It is a very soggy June on westerm Washington, but a word of warning about fires this summer. Just as landslides get a lot of attention in this region, summer fires get a lot of attention in Eastern Washington. We read about forest fires over here but there are also many fires in non-forested areas, called wildland fires. During the heat of the summer a large portion of the State turns into a virtual tinder box and many people have suffered the consequences and not just property owners.
A person causing a fire is liable for treble damages to people suffering losses from the fire. One fire can create a large number of lawsuits. It need only proven that more probably than not you caused the fire. If there is a reasonably good argument that you caused the fire there can be devastating personal consequences.
The state will usually conduct an investigation of larger fires and issue a report which will be reviewed by the county prosecutor, among others. For reasons that are unclear to me people being investigated do not seem to have the full protection that the constitution affords criminal suspects. These investigations and interviews can be aggressive and intimidating.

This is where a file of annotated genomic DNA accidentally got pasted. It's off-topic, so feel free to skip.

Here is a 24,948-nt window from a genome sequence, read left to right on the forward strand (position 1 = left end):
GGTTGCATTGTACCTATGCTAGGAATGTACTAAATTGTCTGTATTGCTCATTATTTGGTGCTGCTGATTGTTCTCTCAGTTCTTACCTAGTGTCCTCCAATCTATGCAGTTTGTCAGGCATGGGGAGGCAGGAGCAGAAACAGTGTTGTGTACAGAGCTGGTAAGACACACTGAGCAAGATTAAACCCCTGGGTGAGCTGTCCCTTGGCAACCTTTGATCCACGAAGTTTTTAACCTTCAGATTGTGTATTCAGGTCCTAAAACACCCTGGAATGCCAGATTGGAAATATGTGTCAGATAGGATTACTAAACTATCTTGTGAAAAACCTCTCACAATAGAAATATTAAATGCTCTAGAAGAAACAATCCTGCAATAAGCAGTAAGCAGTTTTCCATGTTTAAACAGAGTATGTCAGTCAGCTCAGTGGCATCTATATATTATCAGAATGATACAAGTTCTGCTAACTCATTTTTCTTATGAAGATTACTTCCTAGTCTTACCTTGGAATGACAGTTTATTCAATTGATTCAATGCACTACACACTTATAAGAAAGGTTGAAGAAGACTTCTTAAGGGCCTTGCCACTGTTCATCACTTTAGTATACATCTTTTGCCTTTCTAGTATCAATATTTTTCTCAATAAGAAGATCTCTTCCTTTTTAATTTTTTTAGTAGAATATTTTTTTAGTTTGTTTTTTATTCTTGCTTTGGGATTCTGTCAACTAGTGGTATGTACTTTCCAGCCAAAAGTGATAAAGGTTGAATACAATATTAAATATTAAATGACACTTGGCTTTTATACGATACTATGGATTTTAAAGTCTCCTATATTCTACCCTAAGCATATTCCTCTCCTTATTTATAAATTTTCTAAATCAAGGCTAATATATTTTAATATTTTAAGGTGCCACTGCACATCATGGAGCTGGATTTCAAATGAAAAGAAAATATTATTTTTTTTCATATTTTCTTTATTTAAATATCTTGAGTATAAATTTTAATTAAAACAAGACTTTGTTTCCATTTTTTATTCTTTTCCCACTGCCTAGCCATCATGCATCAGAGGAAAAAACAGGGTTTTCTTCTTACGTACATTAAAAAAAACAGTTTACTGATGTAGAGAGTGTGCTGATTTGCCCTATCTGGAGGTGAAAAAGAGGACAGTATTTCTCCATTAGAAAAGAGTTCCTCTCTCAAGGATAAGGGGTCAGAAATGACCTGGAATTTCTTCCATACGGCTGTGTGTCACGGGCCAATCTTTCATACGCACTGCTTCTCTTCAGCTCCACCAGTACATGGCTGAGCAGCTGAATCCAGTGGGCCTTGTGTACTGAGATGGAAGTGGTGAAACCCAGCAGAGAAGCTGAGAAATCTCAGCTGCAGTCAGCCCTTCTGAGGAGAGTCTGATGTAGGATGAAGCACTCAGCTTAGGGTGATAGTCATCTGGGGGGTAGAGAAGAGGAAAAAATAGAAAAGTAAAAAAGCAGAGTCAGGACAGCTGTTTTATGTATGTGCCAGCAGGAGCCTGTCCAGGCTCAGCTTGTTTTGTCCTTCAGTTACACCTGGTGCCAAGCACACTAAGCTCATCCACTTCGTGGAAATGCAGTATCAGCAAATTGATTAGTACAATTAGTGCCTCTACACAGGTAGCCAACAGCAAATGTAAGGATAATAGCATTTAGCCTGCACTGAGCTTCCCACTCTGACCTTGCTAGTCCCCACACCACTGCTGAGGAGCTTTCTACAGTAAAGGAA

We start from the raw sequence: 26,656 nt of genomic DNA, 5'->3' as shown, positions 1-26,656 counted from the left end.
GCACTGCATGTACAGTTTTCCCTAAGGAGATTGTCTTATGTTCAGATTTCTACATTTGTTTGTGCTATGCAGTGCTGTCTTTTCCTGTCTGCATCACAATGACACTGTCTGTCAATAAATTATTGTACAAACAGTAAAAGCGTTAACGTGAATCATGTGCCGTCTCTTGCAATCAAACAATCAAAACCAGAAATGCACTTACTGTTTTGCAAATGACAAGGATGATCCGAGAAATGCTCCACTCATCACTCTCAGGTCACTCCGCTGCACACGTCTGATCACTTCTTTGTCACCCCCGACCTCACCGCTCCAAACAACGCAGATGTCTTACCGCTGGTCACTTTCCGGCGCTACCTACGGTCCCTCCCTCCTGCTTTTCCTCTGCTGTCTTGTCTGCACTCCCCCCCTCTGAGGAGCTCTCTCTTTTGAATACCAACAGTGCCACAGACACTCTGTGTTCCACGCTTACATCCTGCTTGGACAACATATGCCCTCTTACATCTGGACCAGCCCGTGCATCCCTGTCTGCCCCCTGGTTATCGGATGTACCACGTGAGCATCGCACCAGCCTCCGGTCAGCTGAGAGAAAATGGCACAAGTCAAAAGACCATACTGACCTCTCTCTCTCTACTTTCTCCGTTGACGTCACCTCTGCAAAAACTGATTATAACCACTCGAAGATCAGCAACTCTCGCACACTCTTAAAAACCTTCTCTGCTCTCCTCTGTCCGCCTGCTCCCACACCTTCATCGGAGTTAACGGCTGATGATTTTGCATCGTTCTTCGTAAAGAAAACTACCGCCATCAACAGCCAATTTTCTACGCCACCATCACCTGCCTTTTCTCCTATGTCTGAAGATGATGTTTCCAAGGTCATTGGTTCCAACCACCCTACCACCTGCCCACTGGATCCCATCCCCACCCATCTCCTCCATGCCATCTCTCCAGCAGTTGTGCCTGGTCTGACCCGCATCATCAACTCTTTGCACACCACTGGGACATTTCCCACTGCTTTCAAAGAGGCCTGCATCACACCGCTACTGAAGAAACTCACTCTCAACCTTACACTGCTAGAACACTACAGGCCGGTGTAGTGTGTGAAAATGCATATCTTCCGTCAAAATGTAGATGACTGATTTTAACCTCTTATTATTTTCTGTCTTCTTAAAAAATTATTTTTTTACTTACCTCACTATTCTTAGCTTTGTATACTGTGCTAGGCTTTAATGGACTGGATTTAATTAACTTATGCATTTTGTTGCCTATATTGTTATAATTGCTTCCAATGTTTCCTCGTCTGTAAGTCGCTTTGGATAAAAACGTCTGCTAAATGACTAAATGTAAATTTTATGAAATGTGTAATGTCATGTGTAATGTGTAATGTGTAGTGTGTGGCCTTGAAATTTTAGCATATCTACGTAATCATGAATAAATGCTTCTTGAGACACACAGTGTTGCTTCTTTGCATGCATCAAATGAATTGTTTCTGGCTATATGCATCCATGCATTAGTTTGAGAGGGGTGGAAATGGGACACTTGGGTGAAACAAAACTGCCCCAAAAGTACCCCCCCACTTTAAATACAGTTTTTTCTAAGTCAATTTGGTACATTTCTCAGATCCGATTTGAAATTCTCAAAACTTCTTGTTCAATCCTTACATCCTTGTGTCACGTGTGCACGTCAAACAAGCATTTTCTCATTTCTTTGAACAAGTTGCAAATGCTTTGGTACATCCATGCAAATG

The county prosecutor then can sue for the cost of fighting the fire and bring criminal charges. Last summer a hapless fellow made the ill-advised decision to light a smoke bomb in a treeless area outside of town. It ignited dead grass leading to a wildfire that resulted in a fine of well over one million dollars and a jail sentence.
The next wave of trouble comes from the federal government which can sue you any time within six years after the fire. The government usually seeks the cost of restoring federal land to its condition before the fire. The cost of replanting is staggering, even in so called “scrub” areas.
People find themselves in this situation when they are accused of leaving coals in a camp fire, or sometimes having a fire when there is a fire warning of which they were unaware. People are accused of starting fires a variety of different ways, such as having discharged guns, driving vehicles that created a spark, permitting an ember from a fire to travel hundreds of feet to a dry area. It would not be a bad idea to take a cell phone picture showing that your fire was entirely out before you leave a campsite.
Be careful. There are literally dozens of these cases every year. The federal government has become very aggressive, as have some counties. It is also prudent to consult a lawyer before being interviewed by a fire investigator, particularly one who just shows up at your door.